Past and present attempts to stabilize war-torn Somalia through military, diplomatic and humanitarian interventions highlight the entanglements and interplay between local and foreign elites in policies and practices that have frequently and effectively undermined statebuilding in south-central Somalia. Existing analyses have focused predominantly on local actors and internal dynamics to account for the continuous political disorder in the former Somali Democratic Republic since 1991. In contrast, this study highlights the role of external aid in dysfunctional statebuilding efforts in Somalia. Rather than assuming that foreign actors are outside the local and national political settlements, such actors should rather be seen as an integral part of these processes. Consequently, the power and interests of both Somali and international actors must be taken into consideration in order to understand the shortcomings of stabilization policies. Persistent tactics by Somali elites—mobilizing, appropriating and redirecting foreign resources and agendas—have been at the core of failed statebuilding. Such tactics form part of what French Africanist Jean-François Bayart has described as ‘extraversion’. Because Somali elites have regularly turned their participation in transitional governments into a resource appropriation tactic, statebuilding has become an end in itself rather than the outcome of a more profound process of actual state formation that would have entailed the centralization of coercion, the generation of public revenue or the building up of popular support.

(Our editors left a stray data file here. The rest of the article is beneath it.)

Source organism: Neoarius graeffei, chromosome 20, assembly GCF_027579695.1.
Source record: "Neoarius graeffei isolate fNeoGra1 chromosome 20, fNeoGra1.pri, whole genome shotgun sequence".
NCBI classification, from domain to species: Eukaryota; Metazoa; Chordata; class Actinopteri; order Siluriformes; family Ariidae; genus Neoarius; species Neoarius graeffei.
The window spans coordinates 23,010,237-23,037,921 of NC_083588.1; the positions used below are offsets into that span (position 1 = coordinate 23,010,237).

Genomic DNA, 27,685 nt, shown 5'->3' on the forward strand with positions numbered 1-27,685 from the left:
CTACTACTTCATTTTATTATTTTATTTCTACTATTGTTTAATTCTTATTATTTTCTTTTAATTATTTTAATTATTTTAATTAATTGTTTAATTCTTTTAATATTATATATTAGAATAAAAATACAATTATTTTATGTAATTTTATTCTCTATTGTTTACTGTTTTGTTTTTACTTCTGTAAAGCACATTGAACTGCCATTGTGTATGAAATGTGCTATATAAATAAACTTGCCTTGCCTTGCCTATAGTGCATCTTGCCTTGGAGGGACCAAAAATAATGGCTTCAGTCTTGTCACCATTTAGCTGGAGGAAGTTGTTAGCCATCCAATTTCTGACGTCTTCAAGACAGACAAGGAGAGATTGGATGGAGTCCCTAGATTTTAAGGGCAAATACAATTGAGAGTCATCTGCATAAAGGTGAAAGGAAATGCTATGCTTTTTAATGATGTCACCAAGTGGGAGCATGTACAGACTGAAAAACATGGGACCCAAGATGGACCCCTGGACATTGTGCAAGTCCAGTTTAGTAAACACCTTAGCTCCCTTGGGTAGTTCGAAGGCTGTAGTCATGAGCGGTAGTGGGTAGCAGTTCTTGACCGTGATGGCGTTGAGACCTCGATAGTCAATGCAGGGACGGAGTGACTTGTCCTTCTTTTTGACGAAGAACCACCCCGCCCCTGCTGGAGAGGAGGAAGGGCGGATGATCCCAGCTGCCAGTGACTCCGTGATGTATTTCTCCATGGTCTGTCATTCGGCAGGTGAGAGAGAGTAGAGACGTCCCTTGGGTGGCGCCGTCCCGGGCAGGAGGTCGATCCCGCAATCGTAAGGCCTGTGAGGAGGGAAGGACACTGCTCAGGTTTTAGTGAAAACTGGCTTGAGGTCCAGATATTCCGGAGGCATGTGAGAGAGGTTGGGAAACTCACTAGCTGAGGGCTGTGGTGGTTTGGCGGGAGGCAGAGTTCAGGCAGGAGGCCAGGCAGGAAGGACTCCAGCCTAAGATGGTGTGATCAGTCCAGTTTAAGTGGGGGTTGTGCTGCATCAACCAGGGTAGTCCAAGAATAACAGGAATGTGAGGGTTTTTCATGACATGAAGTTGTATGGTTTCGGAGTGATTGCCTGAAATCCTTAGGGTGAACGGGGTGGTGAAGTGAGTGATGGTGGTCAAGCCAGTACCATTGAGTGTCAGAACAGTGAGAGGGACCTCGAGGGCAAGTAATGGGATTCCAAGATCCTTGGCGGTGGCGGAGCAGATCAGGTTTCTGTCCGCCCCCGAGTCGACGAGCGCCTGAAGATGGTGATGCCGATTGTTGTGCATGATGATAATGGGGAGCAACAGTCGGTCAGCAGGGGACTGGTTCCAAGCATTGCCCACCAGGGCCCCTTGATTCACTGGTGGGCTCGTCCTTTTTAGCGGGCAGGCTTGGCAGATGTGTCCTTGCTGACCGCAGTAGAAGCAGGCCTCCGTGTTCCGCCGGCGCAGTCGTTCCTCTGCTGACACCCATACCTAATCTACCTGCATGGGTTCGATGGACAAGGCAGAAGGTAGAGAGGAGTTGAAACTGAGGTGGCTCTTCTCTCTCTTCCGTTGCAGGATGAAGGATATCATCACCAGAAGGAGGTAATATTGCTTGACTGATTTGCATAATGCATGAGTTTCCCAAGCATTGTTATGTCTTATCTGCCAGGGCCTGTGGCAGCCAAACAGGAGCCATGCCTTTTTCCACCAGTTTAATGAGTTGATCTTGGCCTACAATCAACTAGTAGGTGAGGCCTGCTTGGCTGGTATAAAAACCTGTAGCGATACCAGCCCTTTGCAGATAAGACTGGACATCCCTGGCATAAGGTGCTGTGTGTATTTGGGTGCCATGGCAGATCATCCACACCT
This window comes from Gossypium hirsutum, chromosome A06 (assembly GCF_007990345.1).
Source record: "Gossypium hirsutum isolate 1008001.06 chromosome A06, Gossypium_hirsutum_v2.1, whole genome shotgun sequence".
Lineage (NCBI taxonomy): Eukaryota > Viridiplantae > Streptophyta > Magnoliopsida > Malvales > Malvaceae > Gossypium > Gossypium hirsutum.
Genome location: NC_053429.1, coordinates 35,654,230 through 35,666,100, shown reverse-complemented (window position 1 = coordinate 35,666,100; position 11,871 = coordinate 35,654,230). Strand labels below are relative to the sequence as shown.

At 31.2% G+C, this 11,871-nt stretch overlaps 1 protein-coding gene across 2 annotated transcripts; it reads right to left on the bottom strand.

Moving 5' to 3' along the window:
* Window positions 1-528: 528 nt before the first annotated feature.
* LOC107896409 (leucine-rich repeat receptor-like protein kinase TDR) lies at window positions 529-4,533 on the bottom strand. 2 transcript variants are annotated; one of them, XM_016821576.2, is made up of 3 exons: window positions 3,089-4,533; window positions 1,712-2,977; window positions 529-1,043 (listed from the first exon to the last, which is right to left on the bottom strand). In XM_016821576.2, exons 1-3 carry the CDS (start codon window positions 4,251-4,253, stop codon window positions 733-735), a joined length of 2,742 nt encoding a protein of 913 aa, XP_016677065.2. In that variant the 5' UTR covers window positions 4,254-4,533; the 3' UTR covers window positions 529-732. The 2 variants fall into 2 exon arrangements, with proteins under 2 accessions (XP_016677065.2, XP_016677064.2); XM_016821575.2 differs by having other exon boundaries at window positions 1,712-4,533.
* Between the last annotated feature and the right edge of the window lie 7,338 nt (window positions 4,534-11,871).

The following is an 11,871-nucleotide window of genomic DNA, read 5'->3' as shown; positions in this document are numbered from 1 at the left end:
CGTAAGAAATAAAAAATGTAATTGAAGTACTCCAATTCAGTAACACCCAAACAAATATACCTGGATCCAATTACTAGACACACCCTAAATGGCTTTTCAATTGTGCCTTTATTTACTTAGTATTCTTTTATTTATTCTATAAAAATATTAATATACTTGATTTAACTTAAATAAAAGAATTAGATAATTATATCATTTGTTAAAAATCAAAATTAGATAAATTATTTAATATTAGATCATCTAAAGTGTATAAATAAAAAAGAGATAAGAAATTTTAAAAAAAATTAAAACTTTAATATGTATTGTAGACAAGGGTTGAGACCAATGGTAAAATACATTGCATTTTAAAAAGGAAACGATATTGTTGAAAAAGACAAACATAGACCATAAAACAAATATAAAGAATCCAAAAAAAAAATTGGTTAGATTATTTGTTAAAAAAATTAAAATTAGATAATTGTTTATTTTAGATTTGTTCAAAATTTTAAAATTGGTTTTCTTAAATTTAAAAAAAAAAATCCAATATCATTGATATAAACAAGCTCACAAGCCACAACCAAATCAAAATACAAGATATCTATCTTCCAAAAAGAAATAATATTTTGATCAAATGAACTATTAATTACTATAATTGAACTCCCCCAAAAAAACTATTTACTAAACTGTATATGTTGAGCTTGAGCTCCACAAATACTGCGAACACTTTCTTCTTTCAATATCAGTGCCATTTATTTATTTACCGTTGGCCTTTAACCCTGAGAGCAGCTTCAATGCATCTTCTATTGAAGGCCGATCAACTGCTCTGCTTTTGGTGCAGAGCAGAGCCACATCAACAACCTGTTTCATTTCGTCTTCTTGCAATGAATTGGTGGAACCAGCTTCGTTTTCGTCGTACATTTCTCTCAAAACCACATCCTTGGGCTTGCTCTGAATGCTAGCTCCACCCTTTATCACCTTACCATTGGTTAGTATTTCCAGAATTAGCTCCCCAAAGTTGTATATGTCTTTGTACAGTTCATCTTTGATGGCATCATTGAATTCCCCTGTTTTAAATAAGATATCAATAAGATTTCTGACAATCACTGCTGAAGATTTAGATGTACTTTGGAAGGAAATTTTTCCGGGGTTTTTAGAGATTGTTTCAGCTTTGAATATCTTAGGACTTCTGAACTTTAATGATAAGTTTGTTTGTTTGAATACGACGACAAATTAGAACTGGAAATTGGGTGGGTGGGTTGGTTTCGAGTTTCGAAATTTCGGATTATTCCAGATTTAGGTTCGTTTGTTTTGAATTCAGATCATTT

|Forlag||Rift Valley Institute|
|Status||Udgivet - maj 2016|